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Annita Sawyer's memoir is a harrowing, heroic, and redeeming story of her battle with mental illness, and her triumph in overcoming it. In 1960, as a suicidal teenager, Sawyer was institutionalized, misdiagnosed, and suffered through 89 electroshock treatments before being transfered, labeled as "unimproved." The damage done has haunted her life. Discharged in 1966, after finally receiving proper psychiatric care, Sawyer kept her past secret and moved on to graduate from Yale University, raise two children, and become a respected psychotherapist. That is, until 2001, when she reviewed her hospital records and began to remember a broken childhood and the even more broken mental health system of the 1950s and 1960s, Revisiting scenes from her childhood and assembling the pieces of a lost puzzle, her autobiography is a cautionary tale of careless psychiatric diagnosis and treatment, both 50 years ago and today. It is an informative story about understanding PTSD and making emotional sense of events that can lead a soul to darkness. Most of all, it's a story of perseverance: pain, acceptance, healing, hope, and success. Hers is a unique voice for this generation, shedding light on an often misunderstood illness.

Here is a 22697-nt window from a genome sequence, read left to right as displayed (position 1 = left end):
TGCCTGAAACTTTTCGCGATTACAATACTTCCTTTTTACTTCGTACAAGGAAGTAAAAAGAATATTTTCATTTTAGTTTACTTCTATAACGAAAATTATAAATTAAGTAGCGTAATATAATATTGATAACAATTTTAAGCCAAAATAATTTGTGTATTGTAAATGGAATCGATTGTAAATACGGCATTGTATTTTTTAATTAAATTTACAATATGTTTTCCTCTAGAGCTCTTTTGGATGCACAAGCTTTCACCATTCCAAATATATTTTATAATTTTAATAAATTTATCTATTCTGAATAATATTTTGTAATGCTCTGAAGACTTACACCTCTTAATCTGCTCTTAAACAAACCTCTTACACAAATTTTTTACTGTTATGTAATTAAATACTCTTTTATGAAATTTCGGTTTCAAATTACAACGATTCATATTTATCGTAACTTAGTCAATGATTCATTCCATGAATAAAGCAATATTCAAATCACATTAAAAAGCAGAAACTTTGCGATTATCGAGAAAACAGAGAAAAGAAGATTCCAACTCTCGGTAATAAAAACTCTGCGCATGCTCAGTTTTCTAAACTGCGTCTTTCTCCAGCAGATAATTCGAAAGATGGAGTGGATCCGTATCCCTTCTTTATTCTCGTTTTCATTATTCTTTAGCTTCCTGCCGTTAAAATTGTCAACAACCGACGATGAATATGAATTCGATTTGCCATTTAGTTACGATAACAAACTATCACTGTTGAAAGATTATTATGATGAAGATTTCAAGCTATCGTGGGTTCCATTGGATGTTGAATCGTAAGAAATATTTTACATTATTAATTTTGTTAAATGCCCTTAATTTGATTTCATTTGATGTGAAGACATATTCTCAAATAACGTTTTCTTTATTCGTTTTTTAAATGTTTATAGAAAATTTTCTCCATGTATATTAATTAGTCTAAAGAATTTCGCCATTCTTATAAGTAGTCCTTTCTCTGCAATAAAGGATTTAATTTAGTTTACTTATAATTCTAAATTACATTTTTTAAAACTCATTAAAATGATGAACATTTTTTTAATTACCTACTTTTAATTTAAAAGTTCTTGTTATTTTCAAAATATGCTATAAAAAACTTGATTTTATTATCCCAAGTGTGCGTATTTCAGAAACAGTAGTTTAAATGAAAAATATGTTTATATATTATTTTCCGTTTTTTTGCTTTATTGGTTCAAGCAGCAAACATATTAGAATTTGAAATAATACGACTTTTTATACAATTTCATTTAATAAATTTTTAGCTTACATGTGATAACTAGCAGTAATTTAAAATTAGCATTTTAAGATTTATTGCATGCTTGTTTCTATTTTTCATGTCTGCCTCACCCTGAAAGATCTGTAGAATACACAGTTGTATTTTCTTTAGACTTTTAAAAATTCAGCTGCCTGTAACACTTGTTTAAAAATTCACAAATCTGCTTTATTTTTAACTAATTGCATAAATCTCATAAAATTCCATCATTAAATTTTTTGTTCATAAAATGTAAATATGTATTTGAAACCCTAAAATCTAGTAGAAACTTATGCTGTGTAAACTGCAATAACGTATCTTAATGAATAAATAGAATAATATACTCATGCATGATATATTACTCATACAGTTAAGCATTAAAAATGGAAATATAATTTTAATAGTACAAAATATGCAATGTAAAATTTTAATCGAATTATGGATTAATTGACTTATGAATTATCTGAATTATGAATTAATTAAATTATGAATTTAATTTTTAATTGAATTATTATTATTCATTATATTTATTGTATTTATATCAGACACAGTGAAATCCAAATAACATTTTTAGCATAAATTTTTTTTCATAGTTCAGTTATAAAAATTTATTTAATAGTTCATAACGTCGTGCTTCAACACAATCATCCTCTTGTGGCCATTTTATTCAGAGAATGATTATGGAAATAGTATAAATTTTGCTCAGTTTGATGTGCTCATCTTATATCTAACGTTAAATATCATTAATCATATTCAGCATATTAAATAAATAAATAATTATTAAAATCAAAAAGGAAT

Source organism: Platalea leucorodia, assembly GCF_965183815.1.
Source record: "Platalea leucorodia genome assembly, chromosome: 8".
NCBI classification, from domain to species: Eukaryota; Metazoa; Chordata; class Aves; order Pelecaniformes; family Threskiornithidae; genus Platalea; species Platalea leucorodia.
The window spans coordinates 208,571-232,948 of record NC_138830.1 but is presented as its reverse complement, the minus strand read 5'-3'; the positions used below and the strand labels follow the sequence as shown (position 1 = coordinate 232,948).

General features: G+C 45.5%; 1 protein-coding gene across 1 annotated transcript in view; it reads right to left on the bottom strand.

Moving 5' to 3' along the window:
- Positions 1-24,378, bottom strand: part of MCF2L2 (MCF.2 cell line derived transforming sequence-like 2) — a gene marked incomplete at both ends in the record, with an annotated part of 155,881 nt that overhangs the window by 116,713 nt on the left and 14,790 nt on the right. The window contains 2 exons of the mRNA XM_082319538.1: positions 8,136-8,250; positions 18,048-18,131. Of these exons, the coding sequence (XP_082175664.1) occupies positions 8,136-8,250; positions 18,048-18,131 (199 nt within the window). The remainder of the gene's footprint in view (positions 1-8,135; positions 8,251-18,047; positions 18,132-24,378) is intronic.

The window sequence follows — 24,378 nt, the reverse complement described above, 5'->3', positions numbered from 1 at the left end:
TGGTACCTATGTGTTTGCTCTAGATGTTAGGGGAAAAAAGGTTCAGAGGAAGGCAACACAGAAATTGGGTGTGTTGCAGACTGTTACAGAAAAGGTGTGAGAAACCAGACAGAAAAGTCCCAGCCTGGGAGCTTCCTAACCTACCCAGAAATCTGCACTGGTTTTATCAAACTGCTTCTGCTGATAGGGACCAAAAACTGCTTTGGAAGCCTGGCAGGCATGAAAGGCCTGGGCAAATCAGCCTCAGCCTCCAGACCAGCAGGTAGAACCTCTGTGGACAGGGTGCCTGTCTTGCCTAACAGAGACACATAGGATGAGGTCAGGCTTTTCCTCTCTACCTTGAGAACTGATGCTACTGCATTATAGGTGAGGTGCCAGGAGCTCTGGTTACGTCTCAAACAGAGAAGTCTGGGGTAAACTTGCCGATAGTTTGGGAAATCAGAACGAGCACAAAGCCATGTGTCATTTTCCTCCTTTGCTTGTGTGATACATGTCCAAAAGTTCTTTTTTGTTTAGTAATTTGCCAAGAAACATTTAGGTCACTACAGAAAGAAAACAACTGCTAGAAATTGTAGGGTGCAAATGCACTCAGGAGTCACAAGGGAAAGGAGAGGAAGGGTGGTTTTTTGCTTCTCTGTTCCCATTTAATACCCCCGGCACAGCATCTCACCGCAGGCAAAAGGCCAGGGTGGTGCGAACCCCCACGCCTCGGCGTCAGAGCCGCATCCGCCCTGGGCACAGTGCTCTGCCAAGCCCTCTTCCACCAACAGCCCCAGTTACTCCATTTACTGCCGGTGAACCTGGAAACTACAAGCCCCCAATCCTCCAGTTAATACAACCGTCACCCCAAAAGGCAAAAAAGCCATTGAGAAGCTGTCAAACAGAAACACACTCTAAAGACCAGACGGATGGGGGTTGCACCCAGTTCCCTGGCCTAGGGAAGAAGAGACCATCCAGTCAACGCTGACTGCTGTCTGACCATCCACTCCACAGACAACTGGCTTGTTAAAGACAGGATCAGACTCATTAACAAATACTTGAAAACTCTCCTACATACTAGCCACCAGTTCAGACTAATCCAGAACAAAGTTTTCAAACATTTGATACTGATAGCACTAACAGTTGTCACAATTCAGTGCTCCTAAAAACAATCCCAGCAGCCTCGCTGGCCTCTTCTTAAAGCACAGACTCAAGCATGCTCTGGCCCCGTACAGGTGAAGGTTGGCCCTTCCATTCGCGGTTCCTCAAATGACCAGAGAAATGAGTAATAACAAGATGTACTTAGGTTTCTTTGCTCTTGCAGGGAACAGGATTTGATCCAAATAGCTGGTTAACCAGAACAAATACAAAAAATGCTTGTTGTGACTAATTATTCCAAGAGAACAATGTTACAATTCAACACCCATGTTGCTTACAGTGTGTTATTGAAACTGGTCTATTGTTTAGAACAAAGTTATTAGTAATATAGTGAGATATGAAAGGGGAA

In the vein of The Glass Castle, Breaking Night is the stunning memoir of a young woman who at age fifteen was living on the streets, and who eventually made it into Harvard. Liz Murray was born to loving but drug-addicted parents in the Bronx. In school she was taunted for her dirty clothing and lice-infested hair, eventually skipping so many classes that she was put into a girls' home. At age fifteen, Liz found herself on the streets when her family finally unraveled. She learned to scrape by, foraging for food and riding subways all night to have a warm place to sleep. When Liz's mother died of AIDS, she decided to take control of her own destiny and go back to high school, often completing her assignments in the hallways and subway stations where she slept. Liz squeezed four years of high school into two, while homeless; won a New York Times scholarship; and made it into the Ivy League. Breaking Night is an unforgettable and beautifully written story of one young woman's indomitable spirit to survive and prevail, against all odds.